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This Week in Conflicts: Trump’s Attempts to Undermine Investigations into His Presidency and an In-Depth Look at Tom Barrack

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This week, The New York Times outlines how President Donald Trump has tried to undermine investigations into his presidency, the latest episode of Trump, Inc. takes an in-depth look at Tom Barrack and Democrats launch an investigation into how White House officials handled a proposal to transfer nuclear technology to Saudi Arabia.

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This Week in Conflicts: Details on Trump Tower Moscow Deal, Pruitt Escapes Investigations and the Trump Foundation Lawsuit Moves Forward

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This week, new details emerge about the plans for a Trump Tower in Moscow, reports show investigations into Scott Pruitt, the former Administrator of the Environmental Protection Agency (EPA), have ended due to his resignation, and a judge has ruled the New York Attorney General’s lawsuit against the Trump Foundation can proceed.

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This Week in Conflicts: A Misconduct Roundup, Photographer Admits Editing Inauguration Photos and Top House Dem. Threatens Investigations

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This week, the New York Times highlights crimes and ethical violations associated with President Donald Trump’s administration, a government photographer admits to editing photos from the president’s inauguration and a top Democrat threatens investigations into President Trump if Democrats take control of the U.S House of Representatives.

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National Archives publishes online dashboard of its investigations into lost, altered or destroyed public records

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In spring 2018, for the first time the National Archives and Record Administration (NARA) has begun using the Internet to inform the American public about its ongoing investigations of unauthorized dispositions in an online dashboard. In a year that continues to be marked by regression on open government, this is a welcome development that shines a bright light on a matter of significant public concern.

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Today in OpenGov: Accelerating investigations

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This week, Congress returns from its August break and several committees are expected to devote renewed energy to investigations into Russia's involvement in the 2016 election. Read on for more on that story, plus the latest open government news from Washington, around the United States, and across the globe.

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OpenGov Voices: Innovative Investigations — How a Watchdog Group Uses the FOIA Process to Push the Limits of Transparency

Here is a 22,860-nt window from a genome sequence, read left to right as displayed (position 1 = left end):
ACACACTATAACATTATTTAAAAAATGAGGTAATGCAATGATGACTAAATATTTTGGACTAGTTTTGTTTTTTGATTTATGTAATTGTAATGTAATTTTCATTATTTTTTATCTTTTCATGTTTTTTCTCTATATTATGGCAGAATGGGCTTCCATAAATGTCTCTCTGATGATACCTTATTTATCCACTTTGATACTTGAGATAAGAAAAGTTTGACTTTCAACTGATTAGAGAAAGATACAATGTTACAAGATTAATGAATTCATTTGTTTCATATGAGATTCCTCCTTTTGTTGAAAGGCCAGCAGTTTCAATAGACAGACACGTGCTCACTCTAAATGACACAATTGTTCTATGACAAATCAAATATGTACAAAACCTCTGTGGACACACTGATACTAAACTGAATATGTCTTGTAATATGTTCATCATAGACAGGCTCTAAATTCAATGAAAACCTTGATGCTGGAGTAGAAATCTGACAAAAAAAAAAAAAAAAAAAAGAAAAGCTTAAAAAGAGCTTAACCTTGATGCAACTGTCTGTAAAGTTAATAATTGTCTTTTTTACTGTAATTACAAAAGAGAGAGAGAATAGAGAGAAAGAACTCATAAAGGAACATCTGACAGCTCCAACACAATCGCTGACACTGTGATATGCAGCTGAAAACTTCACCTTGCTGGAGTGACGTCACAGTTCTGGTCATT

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Disclaimer: The opinions expressed by the guest blogger and those providing comments are theirs alone and do not reflect the opinions of the Sunlight Foundation or any employee thereof. Sunlight Foundation is not responsible for the accuracy of any of the information within the Mary-Beth-Hutchins-Cause-of-Action_Thumbnailguest blog. Mary Beth Hutchins is the Communications Director at Cause of Action. Prior to joining Cause of Action, Hutchins spent several years at an Alexandria, VA-based public relations firm where she managed press outreach for a number of national non-profit groups. The need for government transparency has never been greater than it is right now and at Cause of Action, we’re working to make sure it happens. As a nonprofit government accountability organization, Cause of Action works to expose cronyism, waste, fraud and mismanagement in the federal government through a combination of investigations, education and litigation. With our staff of investigators, lawyers and communications professionals committed to government transparency, Cause of Action frequently uses Freedom of Information Act (FOIA) requests to shed light on otherwise opaque facets of the Federal Government.

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New TARP watchdog report cites poor progress and several fraud investigations

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The Office of the Special Inspector General of the Troubles Asset Relief Program (SIGTARP) released a quarterly report today stating that although, Wall Street is beginning to regain its footing, Main Street has been showing “disturbingly persistent” signs of distress. 

While, TARP recipients have paid back $180.8 billion, taxpayers are still expected to shoulder a $127 billion loss. The losses incurred come from the $50 billion given to AIG, the $31 billion to the automotive industry and $49 to the housing market. 

According to the report even though "the financial system appears to be stabilizing and record profits are ...

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